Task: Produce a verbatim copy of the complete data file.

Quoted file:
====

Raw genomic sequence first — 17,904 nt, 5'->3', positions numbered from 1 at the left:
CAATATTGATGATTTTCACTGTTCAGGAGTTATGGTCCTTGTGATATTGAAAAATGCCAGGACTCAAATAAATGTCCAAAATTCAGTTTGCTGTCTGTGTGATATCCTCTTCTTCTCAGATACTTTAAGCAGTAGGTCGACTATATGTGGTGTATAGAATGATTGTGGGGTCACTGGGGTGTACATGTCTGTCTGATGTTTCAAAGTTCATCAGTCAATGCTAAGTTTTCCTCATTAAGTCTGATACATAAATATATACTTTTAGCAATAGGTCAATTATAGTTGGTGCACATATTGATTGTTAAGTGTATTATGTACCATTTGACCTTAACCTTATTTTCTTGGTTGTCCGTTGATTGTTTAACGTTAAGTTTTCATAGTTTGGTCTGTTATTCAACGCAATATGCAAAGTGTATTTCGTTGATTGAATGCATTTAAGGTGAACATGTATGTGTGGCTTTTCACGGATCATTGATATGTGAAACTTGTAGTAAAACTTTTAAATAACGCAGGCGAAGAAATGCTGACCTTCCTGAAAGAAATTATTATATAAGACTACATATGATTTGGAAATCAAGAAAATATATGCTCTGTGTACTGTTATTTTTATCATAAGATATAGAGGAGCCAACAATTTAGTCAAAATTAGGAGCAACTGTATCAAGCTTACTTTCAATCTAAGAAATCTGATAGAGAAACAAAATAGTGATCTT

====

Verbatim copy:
Raw genomic sequence first — 17,904 nt, 5'->3', positions numbered from 1 at the left:
CAATATTGATGATTTTCACTGTTCAGGAGTTATGGTCCTTGTGATATTGAAAAATGCCAGGACTCAAATAAATGTCCAAAATTCAGTTTGCTGTCTGTGTGATATCCTCTTCTTCTCAGATACTTTAAGCAGTAGGTCGACTATATGTGGTGTATAGAATGATTGTGGGGTCACTGGGGTGTACATGTCTGTCTGATGTTTCAAAGTTCATCAGTCAATGCTAAGTTTTCCTCATTAAGTCTGATACATAAATATATACTTTTAGCAATAGGTCAATTATAGTTGGTGCACATATTGATTGTTAAGTGTATTATGTACCATTTGACCTTAACCTTATTTTCTTGGTTGTCCGTTGATTGTTTAACGTTAAGTTTTCATAGTTTGGTCTGTTATTCAACGCAATATGCAAAGTGTATTTCGTTGATTGAATGCATTTAAGGTGAACATGTATGTGTGGCTTTTCACGGATCATTGATATGTGAAACTTGTAGTAAAACTTTTAAATAACGCAGGCGAAGAAATGCTGACCTTCCTGAAAGAAATTATTATATAAGACTACATATGATTTGGAAATCAAGAAAATATATGCTCTGTGTACTGTTATTTTTATCATAAGATATAGAGGAGCCAACAATTTAGTCAAAATTAGGAGCAACTGTATCAAGCTTACTTTCAATCTAAGAAATCTGATAGAGAAACAAAATAGTGATCTT